I'm joyful at the all of the good God is doing through the U.S.A.'s military in the Middle East. Not only have tyrant governments been thrown out of control, many people are experiencing freedom for the first time in their lives. The reason for the war? God has opened up the Church to spread the Gospel of Jesus Christ in the heart of the devil's playground.

Whether or not the USA fully understood that at the beginning is not the point. God is Sovereign and the Gospel will be spread around the world.

No wonder the "liberal anti-God" in America are so filled with hatred against Bush and the military - - the Kingdom of God has just spilled out into previously "off limits" territory. Much to their chagrin.

Furthermore, the USA is no longer going to go the direction the liberals want. Immorality has reached a point of unacceptability in the Church. The immoral will not be accepted as moral by the Believers. There will be reforms and/or split among American denominations and the Gospel will be spread once again from sea to shining sea. We can see both God's judgment and His mercy through what has happened in the USA since 9/11. Toward what end? That the Gospel message of Jesus Christ spread to everyone.

These are very perilous times. These are very exciting times. All these things must come to pass. Jesus is coming again. We must be purified and cleansed and readied for His Return.
_________________
In Christ,
Cathy

"No eye has seen, no ear has heard, and no mind has imagined what God has prepared for those who love him." 1 Corinthians 2:9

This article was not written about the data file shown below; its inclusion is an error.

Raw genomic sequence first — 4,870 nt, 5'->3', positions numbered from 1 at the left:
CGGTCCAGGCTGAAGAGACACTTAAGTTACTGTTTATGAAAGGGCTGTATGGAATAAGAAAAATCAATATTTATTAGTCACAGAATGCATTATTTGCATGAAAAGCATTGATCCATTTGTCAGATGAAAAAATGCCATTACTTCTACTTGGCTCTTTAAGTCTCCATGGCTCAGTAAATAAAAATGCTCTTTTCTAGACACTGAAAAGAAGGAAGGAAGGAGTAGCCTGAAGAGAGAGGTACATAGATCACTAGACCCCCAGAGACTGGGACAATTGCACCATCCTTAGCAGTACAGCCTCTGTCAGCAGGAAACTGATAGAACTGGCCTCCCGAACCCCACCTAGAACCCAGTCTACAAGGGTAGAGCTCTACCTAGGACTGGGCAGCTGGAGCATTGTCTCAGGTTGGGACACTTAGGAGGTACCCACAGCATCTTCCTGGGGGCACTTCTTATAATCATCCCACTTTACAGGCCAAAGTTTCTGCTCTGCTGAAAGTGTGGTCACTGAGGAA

Cathy Bihler
24118 105th Pl. W.
Edmonds WA 98020
Phone:206-546-6239

Speaking as a Christian theologian, I find the sentiments of the poster above to be utterly frightening.

Cathy, you should know that some of my best friends are folks like Rick Brady from Stones Cry Out. This is a great country that can encompass many different viewpoints. Many evangelicals and non-evangelicals would recoil at your sentiments.

You are wrong on so many levels, it's hard to begin. But thanks for putting the agenda clearly out there so people can see what it really is.

There's nothing wrong with devoting your life to Christ and religion. But imposing those beliefs on everyone else is totally unacceptable. Who says? The Constitution of the United States. If you have a problem with that, take it up with the Founders, not me. In the meantime, your sentiments have been rejected by the people of the United States as well as the rest of the world. Read the polls and open your eyes. And know that we won't allow you to give thoughtful evangelicals a bad name.

Bush is probably the most narrowly elected president in American history. In 2000, he lost the popular vote but won the Supreme Court vote. In 2004, he was reelected with the smallest majority of an incumbent president in history. In spite of that, he has done nothing to reach out to the rest of the country and has pandered constantly to his base, people like Cathy Bihler above.

He has exploited the fears of people after 9/11 to win elections and impugn the patriotism of his opponents. He misled the country about the war in Iraq. His administration has visciously attacked anyone who criticized him, from Joe Wilson to Richard Clarke to The Dixie Chicks.

His administrtion is a disgrace. He has alienated all of the U.S.'s friends. He has borrowed money and asked nothing of the country except bumpersticker patriotism in his alleged struggle to the death with Islamic fascism.

Finally, it is catching up with him and soon he will have only the Cathy Bihlers left.

Bush couldn't bring himself to fire Libby, who has to have known for months he would be indicted. He can't fire Rove, who leaked. How can he fire Cheney? He can't; Dick won't let him.